By Kevin Carr | September 19, 2003

I was pretty excited to see “Underworld.” “Hey, it’s ‘Blade’ with a babe,” I thought. Since then, I’ve also heard it called a horror version of The Matrix and learned that it was originally pitched as Romeo and Juliet with vampires and werewolves. If ever there was an example of why the Hollywood pitch process (most notably mocked in “The Player”) is flawed, this is it.
Beckinsale plays Selene, a “Death Dealer” in the vampire army. Her job is to hunt down and kill all the Lycans (werewolves, for those who don’t recognize the term). However, she soon discovers that the Lycans are trying to get their paws on a human named Michael Corvin (Scott Speedman). Beckinsale goes against the leaders of the vampire coven to capture Corvin and find out his secret.
Now, I like a good vampire flick as much as the next guy. Heck, I like a good vampire flick probably more than the next guy. But I’m sick of the wishy-washy Anne Rice era vampires – the ones that just mope around all day in dark clothes, drinking blood from crystal goblets. Bring back Count Dracula. Please!
There’s too much pretension in this film. Lots of intense stares into the camera. Lots of uncomfortably hip clothes. Lots of pompous names for themselves, like Lycans and Death Dealers. This movie takes itself way too seriously. Even the scenes that appear as comic relief are presented so seriously that it is hard to believe the filmmakers thought it would be humorous.
Now, I’m a big fan of taking yourself seriously. The world doesn’t need any more “Toxic Avengers” which are jokes from frame one. However, the brooding, serious feel of “Underworld” is just too much. It’s as if director Len Wiseman thought he was making super cool high art instead of an action flick.
Even the web site (www.entertheunderworld.com) takes itself too seriously. Check out this online character description: “Selene is a strikingly beautiful, steely-eyed vampire warrior.” Steely-eyed? Give me a break! The folks from “Mystery-Science Theater 3000” could have a field day with this movie. It reminds me of a lot of independent comic books. Really cool artwork, but stories that just plain suck.
The biggest question I had is why do the vampires and werewolves even bother with the Underworld? What’s the grand appeal of living in the sewers? One of the most refreshing scenes in “Blade” was when Deacon Frost asks the vampire council why they hide from the humans instead of ruling them. If only there were that voice of reason here.
And what about daylight? Why don’t the Lycans attack during the day? The film takes place over the course of several days, but we never see the sun. Wouldn’t the Lycans start going after the vampires at high noon, armed to the teeth with wooden stakes and garlic?
“Underworld” tries so, so hard to be The Matrix with slow motion gun battles and long black leather coats. But there’s no heart behind the action. The Matrix was clearly a labor of love from two comic book fans. “Underworld” looks too much like a bad copy, like how “Daredevil” just didn’t cut it with the comic book action the way that X-Men did.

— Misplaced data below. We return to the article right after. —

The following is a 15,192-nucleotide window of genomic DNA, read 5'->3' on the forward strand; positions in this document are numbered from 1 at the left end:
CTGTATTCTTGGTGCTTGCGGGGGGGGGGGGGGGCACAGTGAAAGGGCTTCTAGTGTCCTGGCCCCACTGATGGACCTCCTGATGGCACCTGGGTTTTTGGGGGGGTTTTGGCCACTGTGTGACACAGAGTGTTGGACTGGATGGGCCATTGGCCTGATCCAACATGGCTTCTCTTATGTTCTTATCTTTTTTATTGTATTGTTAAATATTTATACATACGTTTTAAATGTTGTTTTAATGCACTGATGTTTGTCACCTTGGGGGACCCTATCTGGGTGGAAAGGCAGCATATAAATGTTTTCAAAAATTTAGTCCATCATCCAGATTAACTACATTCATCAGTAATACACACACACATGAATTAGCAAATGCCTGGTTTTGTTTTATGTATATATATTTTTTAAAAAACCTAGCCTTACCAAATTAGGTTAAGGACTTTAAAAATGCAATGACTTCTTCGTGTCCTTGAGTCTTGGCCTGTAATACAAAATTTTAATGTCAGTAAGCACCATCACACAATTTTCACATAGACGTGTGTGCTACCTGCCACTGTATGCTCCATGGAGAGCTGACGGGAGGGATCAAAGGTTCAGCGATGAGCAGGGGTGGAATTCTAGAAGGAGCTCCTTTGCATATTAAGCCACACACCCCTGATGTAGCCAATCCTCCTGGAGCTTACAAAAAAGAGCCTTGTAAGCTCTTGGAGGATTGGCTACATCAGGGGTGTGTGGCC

While the plot was vacuous, the characters were two-dimensional and the drama was nonexistent, I’m sure the drama behind the production was much more juicy. Beckinsale came into the project as a co-star with Michael Sheen, her long-time boyfriend and father of her child. Now she is engaged to director Len Wiseman. Is Ms. Beckinsale trying to become the next Helena Bonham Carter?
Wiseman shoots Beckinsale like a guy trying to make his girlfriend look good (even though they weren’t “official” during filming). There are an awful lot of cool poses happening. The problem is that Beckinsale just doesn’t have what it takes to be that leading lady, evidenced by her career not taking off after starring in Pearl Harbor, “Serendipity” or “Much Ado About Nothing.” It reminds me of Dina Meyer, who has had many shots at the big blockbuster with “Starship Troopers” and “Dragonheart,” but is now slumming it with films like “Bats” and “D-Tox.”
Wiseman comes from a visual background – first in the art department, then at the helm of music videos – and it shows. But I don’t mean this in a good way. Wiseman has the same disregard for story and overkill on visuals that we’ve seen in vacuous directors like McG and Dominic Sena. Too bad not everyone can be like David Fincher.
Everything about “Underworld” is overdone. The set design, which is cool for the first five minutes, ends up looking like a bad haunted house by the end of the film. The soundtrack is filled with unnecessary rumbles and crashes, apparently to add mood. The cinematography relies too much on this annoying blue-tinted monochromatic imagery. And there’s way too many actors posing and trying to look cool. It makes you wonder if they approach mundane tasks with the same intense attitude. Can you imagine Lucian at the drive thru at McDonald’s? “I’d like a Big Mac extra value meal, supersized with a Coke…” Cue intense stare…
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